• Confederate Flags: Overall the Map contains 34 conflicts involving displays of Confederate flags, and two new ones were added in April, both revolving around displays on trucks in school parking lots. In Bay City, Michigan, accusations that an African-American student ripped a flag off a truck and the school did nothing about it prompted both pro-flag and Black Lives Matter demonstrations that closed the high school for a day. In Cleveland County, NC, students were suspended for flying Confederate flags. District officials, reacting to widespread displeasure over stories that flag displays were banned, said that it was fine to fly American flags, just not Confederate.
  • Sex Education: Sexuality has so many moral, religious, and safety ramifications, it’s no wonder it is constantly inflaming conflict. Indeed, I still need to read the book (it’s actually been a busy several years, not just month) but scorching disagreement over sex ed is an international phenomenon. April saw a national, coordinated effort to get parents to remove their kids from school to protest overly explicit sex education—dubbed the “Sex Ed Sit Out”—no doubt patterned after the Parkland gun walkout. Meanwhile a bill was introduced in Louisiana to go in the opposite direction, moving away from abstinence-only sex education.
  • Religion: Sex ed elicits a lot of religious concerns, but more directly religious expression and activities also spurred battles in April, as religion has done from the very beginning of public schooling. A bill was introduced in the Louisiana Senate to allow teachers to pray with students during the school day as long it doesn’t interfere with teaching. The Freedom from Religion Foundation warned that the legislation “would encourage teachers to show their students that they prefer and endorse Christianity, ostracizing non-Christian students.” Meanwhile, a teacher in Mobile, AL, was sent home after wearing a t-shirt that said “Just Pray.” Wrote teacher Chris Burrell in a since-deleted Facebook post, “I wasn’t trying to promote religion, it was just my Monday feel-good shirt.” Finally, Worcester, Maryland, saw people (ironically) getting angry over “Mindfulness” yoga, which some residents thought was putting Hindu spiritual activities into the schools, not just promoting good social and emotional health.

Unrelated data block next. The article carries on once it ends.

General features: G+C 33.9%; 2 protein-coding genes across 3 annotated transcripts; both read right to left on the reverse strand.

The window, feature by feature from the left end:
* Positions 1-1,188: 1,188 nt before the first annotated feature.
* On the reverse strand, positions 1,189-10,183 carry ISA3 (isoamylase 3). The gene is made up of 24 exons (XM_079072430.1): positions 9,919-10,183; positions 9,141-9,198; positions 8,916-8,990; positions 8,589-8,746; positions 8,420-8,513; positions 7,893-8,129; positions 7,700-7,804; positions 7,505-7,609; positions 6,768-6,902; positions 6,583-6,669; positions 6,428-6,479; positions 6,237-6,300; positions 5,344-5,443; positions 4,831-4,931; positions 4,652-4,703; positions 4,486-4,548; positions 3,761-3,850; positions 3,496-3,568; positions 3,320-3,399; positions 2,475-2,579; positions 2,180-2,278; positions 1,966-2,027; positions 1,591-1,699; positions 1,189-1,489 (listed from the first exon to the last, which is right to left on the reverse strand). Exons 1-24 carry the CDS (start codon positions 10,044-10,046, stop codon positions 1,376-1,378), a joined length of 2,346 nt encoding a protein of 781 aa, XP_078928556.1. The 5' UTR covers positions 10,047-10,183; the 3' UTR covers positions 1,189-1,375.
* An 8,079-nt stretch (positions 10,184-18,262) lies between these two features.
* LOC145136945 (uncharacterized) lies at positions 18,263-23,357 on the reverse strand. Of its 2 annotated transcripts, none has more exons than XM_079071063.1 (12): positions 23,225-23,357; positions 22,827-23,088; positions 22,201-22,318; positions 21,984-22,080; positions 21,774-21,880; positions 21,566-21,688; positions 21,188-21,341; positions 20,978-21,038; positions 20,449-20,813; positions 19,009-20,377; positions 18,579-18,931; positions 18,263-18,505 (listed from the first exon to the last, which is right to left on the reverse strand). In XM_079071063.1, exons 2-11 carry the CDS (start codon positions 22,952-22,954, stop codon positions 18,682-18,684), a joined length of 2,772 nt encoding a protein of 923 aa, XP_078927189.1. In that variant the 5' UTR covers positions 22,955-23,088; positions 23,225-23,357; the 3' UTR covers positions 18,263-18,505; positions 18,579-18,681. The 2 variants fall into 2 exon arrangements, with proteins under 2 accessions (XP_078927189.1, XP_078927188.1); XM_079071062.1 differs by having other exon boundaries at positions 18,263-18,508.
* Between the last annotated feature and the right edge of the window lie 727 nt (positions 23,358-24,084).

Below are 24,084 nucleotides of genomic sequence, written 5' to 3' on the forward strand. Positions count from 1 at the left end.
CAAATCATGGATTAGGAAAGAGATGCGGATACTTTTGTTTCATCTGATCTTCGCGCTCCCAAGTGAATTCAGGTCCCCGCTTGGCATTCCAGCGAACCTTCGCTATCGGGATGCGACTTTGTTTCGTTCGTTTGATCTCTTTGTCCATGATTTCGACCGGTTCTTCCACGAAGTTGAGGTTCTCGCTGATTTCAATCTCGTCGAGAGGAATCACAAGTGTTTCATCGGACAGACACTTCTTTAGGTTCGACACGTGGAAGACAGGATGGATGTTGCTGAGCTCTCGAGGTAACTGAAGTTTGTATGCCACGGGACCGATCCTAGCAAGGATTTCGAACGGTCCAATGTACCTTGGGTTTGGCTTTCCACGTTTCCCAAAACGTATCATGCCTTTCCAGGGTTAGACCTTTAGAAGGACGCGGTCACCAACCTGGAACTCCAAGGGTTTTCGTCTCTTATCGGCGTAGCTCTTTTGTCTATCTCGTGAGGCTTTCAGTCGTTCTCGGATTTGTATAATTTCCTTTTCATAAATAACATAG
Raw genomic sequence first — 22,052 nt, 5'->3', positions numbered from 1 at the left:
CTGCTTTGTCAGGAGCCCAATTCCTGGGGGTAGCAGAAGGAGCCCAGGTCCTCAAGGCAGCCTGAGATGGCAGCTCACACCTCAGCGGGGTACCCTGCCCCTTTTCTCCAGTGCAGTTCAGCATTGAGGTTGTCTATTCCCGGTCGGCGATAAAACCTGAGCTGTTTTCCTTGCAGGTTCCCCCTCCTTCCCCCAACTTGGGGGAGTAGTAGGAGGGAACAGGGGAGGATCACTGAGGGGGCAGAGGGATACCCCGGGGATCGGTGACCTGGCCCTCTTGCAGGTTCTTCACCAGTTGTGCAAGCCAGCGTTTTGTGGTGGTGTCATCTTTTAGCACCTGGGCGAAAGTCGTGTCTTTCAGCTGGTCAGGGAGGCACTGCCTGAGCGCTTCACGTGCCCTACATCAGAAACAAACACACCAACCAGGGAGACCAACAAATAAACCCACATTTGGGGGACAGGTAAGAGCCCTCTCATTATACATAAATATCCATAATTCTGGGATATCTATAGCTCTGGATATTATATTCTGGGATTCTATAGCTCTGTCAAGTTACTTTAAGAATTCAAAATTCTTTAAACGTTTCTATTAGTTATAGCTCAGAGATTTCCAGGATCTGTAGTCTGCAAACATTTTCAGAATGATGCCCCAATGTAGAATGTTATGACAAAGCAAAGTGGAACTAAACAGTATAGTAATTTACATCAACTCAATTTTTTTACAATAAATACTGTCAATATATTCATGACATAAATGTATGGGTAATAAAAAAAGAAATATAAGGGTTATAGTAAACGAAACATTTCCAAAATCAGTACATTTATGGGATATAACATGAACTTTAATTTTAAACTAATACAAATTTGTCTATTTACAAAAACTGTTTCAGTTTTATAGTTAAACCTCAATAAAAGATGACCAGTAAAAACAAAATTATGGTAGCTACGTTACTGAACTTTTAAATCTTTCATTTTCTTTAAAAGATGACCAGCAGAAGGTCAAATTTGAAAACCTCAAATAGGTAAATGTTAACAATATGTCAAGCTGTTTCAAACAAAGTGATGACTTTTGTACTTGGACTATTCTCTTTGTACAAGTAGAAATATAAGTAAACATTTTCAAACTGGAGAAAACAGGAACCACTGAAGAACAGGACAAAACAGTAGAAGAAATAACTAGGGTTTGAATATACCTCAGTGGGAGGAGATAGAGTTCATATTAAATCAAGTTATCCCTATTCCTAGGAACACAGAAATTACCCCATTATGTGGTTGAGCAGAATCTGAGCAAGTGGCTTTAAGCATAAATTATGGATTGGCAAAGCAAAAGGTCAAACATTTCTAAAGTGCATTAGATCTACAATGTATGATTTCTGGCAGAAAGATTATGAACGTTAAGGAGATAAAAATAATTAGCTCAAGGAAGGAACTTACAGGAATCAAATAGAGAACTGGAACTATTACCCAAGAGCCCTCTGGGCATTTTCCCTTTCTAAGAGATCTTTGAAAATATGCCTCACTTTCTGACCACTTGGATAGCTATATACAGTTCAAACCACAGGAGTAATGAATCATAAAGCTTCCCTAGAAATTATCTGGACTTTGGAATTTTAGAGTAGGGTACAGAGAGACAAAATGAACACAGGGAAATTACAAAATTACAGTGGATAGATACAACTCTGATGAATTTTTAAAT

There were other conflicts in “the cruelest month,” of course—big headline grabbers involved a racially charged “promposal,” flowers for a gay teacher, and ordered use of Band-Aids—and we also asked a poll question on our Facebook page: “Should parents have the right to keep their child home to protest sex education?” The overwhelming response—95 to 5 percent—was “yes.” Right now we’re asking if it is acceptable for a teacher to pull a student’s hair, presumably in jest, to wake him up. Vote now, and we’ll report the results next month—hopefully towards the beginning of the month.

Show Me the (Education) Money, Tar Heel Edition!

North Carolina is becoming the latest hot spot in the education funding wildfire—thousands of protesting teachers are expected in Raleigh on Wednesday—so before I deliver the promised wrap up on my state spending series, I thought I’d add NC to the mix.

As you can see on the following chart, North Carolina’s total spending per-pupil, which includes both operational and capital costs, fell appreciably between the 1999-00 school year, the earliest with readily available federal data, and 14-15. It dropped from inflation-adjusted $10,397 to $8,986, a roughly 14 percent decline. Like other states already profiled, spending peaked right before the recession, but unlike hot-spot states Colorado, Oklahoma, and West Virginia, it never recovered to eventually exceed the beginning of the period. It basically kept dropping until the last year in the period.